Dan was born in London in 1970, and the family moved to Kenya in 1977, where his British father headed the east Africa division of a European computer company and his American mother, Kathy Eldon, was a freelance journalist. He attended the International School of Kenya, where he met students from around the world and developed his insatiable appetite for travel and adventure. While Kenya remained his home, he traveled widely, and, following in his mother's footsteps, became a journalist.

From an early age, Dan worked to help others. When he was 14, he raised money to pay for open-heart surgery for a young Kenyan girl. At 15, he helped support a Maasai family by buying their hand-made jewelry and selling it to fellow students and friends.

After graduating high school in 1988, Dan attended college in California and Iowa, but ultimately returned to Africa to pursue a career as a freelance photographer. His work caught the attention of Reuters' editors, and Dan was hired as a staff photographer covering Somalia's terrible famine in the early 1990s. As the situation worsened, violence drew American intercession and the attention of the international community. Despite the danger, Dan continued to work in Mogadishu, hoping his images would bring attention to the unfolding tragedy in Somalia. In July 1993, American forces mistakenly bombed what they thought was a meeting of warlords, and many innocent civilians were killed. Dan and three of his Reuters colleagues were killed when a gathering mob turned on them. He was 23.

Dan's mom, Kathy, founded a nonprofit organization—Creative Visions—to honor Dan's legacy. "The Journey is the Destination" is the realization of Kathy's long-held dream of telling Dan's story. A book of the same name features the drawings and artwork he jotted in his journal.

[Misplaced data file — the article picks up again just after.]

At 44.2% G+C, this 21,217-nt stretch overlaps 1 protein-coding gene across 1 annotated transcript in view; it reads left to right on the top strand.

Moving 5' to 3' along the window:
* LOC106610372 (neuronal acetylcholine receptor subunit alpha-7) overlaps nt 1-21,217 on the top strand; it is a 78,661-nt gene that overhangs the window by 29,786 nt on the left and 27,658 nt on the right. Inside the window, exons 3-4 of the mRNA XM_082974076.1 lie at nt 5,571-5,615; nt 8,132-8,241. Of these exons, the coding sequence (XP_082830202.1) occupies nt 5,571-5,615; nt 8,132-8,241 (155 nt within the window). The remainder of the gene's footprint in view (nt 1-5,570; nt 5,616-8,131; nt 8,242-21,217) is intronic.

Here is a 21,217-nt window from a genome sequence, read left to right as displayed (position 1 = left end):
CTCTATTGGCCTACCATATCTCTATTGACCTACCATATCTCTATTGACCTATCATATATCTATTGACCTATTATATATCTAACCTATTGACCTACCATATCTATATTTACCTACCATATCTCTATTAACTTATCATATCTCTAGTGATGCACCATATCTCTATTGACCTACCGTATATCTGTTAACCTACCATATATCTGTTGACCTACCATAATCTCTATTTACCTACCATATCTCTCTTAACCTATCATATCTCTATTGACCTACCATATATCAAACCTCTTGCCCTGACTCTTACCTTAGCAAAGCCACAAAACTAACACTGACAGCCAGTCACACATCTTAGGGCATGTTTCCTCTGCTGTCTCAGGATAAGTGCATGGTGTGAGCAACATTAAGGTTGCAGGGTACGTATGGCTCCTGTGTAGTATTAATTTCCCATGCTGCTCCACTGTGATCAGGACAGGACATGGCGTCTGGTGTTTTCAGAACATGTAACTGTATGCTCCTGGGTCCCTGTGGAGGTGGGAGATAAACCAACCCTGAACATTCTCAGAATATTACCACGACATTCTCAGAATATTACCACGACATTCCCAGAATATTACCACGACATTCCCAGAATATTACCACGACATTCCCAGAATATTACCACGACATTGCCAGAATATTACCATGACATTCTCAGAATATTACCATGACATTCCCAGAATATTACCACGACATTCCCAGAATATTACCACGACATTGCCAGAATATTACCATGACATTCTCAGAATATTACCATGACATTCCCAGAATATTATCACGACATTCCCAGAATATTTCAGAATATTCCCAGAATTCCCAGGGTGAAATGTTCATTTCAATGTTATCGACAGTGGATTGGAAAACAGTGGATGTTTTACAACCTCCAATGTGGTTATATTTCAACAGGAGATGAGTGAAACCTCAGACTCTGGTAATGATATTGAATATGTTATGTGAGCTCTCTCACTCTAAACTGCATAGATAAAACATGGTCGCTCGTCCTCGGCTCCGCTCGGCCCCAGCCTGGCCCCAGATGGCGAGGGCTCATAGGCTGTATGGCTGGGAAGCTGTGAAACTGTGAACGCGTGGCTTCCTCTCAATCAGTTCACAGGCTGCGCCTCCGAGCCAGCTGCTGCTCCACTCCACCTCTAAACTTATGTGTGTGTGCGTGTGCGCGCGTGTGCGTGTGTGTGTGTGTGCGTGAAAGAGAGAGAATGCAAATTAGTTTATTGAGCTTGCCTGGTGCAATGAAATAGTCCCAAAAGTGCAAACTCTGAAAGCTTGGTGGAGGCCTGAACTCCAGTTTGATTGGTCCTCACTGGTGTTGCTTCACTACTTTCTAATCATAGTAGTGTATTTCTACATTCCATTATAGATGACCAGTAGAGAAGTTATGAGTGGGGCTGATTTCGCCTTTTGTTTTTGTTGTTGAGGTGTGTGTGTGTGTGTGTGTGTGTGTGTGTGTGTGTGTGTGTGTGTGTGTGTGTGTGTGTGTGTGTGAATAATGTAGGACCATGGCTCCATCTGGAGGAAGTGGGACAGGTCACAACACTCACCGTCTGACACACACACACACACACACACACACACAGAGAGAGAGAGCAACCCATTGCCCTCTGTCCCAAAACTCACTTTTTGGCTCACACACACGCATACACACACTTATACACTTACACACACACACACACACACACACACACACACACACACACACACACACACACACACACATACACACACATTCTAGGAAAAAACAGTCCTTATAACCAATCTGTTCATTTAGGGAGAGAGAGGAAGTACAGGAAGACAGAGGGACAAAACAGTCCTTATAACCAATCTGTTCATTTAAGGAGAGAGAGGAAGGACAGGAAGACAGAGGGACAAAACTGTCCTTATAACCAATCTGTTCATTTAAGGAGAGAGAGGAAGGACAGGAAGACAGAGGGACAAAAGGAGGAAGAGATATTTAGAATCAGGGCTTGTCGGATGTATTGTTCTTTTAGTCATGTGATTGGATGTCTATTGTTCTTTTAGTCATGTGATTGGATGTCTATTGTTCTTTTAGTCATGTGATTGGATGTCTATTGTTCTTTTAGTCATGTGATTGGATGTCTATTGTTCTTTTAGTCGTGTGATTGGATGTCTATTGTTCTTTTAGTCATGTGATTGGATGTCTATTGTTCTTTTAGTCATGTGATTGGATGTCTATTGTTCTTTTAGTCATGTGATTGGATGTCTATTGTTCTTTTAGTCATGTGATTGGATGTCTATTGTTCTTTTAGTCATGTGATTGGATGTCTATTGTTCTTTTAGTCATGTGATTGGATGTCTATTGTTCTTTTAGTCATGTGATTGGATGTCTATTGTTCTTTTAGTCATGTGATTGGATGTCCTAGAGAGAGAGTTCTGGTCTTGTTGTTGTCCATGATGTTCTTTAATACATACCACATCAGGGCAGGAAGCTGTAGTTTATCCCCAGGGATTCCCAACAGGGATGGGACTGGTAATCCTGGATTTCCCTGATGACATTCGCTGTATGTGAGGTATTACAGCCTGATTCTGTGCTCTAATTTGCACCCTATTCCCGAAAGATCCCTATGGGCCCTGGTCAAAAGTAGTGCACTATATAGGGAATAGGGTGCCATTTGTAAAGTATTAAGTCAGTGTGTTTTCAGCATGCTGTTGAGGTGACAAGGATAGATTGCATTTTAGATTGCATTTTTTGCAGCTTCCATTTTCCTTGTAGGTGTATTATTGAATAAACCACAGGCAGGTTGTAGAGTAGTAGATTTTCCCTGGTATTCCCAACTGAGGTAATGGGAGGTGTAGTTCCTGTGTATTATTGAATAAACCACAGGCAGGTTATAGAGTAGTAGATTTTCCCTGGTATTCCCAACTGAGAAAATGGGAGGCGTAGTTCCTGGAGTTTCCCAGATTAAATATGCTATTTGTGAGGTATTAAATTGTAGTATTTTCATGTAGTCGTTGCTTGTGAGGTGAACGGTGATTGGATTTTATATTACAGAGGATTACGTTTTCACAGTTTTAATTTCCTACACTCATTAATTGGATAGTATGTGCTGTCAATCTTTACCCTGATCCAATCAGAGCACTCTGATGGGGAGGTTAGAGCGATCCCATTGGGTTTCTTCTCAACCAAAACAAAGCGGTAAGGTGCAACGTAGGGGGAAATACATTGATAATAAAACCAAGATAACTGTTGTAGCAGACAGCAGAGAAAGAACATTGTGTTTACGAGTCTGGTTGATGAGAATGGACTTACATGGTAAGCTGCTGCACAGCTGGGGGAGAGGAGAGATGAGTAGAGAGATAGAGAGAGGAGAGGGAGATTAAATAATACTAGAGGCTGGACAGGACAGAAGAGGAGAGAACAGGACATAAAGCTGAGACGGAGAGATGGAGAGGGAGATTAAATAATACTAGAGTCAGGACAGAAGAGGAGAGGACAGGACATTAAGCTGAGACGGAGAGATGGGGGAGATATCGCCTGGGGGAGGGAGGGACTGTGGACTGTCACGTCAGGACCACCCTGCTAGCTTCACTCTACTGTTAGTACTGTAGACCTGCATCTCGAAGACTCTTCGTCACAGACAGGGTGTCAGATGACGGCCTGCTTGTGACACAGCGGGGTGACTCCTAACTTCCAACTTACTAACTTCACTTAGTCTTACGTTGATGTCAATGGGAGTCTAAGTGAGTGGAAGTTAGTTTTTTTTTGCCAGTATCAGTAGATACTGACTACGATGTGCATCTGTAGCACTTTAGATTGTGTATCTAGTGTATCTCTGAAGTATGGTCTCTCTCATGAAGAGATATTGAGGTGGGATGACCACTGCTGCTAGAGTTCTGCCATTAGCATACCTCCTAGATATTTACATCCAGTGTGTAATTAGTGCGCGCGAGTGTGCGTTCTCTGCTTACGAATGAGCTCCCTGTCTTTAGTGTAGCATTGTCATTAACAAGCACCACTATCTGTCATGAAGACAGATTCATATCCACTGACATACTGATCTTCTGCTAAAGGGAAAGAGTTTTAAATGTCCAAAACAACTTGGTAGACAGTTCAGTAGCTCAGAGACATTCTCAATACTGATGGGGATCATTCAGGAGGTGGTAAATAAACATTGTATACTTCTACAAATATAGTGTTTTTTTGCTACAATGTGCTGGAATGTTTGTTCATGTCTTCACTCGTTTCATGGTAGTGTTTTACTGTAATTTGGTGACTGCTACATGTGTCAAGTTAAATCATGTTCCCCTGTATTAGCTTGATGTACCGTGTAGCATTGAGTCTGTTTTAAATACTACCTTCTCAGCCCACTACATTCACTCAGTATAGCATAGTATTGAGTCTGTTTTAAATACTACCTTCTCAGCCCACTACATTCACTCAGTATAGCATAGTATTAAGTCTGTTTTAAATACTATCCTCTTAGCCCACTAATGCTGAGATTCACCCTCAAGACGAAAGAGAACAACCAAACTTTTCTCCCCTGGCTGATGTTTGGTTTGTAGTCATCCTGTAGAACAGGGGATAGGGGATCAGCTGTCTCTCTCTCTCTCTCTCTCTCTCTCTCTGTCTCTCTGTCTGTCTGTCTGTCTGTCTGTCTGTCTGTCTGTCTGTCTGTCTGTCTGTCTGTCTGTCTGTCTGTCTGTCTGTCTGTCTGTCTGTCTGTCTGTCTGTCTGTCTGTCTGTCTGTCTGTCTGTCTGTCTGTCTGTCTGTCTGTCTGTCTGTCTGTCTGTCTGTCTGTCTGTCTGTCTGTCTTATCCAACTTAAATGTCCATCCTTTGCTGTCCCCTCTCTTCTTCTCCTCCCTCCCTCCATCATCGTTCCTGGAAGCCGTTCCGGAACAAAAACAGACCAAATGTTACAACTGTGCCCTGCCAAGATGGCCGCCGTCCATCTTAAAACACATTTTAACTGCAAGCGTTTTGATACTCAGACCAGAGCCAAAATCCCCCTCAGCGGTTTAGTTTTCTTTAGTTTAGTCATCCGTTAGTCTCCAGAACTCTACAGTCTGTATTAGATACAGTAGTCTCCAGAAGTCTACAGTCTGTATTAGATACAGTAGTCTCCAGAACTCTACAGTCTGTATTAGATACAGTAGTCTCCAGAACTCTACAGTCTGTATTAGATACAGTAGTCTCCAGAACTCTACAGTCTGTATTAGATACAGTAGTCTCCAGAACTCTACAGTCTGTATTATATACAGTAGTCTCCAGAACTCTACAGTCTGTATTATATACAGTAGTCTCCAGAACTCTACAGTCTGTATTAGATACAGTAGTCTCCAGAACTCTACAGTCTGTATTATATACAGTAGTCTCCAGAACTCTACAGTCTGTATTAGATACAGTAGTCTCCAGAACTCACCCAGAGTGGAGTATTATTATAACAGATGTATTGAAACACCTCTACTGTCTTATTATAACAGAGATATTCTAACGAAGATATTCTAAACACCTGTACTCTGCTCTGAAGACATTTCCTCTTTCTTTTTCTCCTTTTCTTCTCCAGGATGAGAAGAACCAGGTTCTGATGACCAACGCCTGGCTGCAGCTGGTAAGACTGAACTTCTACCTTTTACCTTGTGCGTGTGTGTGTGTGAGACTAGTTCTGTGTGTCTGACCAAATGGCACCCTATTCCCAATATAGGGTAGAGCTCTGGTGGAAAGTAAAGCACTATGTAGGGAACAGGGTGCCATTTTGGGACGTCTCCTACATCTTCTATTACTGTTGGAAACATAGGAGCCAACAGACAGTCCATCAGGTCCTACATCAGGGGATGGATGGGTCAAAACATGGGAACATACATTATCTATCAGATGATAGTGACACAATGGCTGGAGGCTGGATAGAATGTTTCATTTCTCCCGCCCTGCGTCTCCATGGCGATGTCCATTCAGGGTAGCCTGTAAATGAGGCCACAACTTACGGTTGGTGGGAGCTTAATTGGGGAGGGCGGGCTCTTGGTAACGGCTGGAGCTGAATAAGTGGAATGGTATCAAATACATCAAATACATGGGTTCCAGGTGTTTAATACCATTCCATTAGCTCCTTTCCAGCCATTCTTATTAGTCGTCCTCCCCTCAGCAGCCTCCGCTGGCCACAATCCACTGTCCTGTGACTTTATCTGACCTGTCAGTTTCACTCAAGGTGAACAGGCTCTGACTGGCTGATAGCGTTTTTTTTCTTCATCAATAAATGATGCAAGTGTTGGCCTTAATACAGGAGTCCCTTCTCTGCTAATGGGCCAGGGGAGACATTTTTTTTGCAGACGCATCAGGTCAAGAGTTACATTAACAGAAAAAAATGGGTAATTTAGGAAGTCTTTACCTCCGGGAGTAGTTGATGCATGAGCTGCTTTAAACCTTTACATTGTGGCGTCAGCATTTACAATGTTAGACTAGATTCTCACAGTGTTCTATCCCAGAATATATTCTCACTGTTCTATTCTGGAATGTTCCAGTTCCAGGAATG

We met Kathy at the luncheon last week, as well as Maria Bello, the actor who portrayed Kathy in the film. It is a deeply moving and ultimately uplifting film, which also screened at the Toronto Film Fest and opened the DC Independent Film Festival this week.

Creative Visions continues to honor Dan's memory, supporting individual artists working to effect positive social change. You can find out more about Creative Visions here, and read more about Dan's story here. Kathy has also written several books about her own journey, which is just as inspiring. See her story here.

Dan's extraordinary life reminds us that all of us, each of us, has the power to bring about positive change in our world. If you have a chance, see the film. And support Creative Visions.

A Poem for the New Year

Liberty

 

buttermilk scones, hot and dry

fruit compote of raspberry

and peach

 

NPR’s soft jazz sings

me through dawn’s edge

 

at the kitchen table I look out to the orchard

that bears

the breath of sweetness

 

out onto the grasses beyond

where moles till the ground

in spring

 

when it seems the days

will never

grow short and dark

 

when my company will be more

than imagined

homecomings

 

with hot scones, warm jam,

and Darjeeling

you sent from India

A New Year's Reflection

Things I am grateful for:

·      my love

·      my friends and family, especially my precious daughter

·      writers who share their lives, loves and words

·      my work and the people who entrust me with their books and dreams

·      my sweet dog, Chevella, who turns 14 next summer

·      the ability to read and think and appreciate ideas

·      meaningful conversation with interesting people

·      the wonder and blessings of travel

·      my home and the ability to share it with clients and friends

·      the possibilities of the future

·      my own writing projects, which feed my soul

·      wise women friends who provide support and succor when I need it (and you know who you are!)

·      the opportunity to live in a beautiful corner of the world

·      walking on the beach with my dog

·      mentors who guide and encourage me

·      good health

·      deep, intimate relationships with people I love and care about

For these things and many more, I am profoundly grateful.

May your 2017 be filled with meaningful work and relationships, may you experience all good things, and may your loftiest dreams come true.

Happy New Year.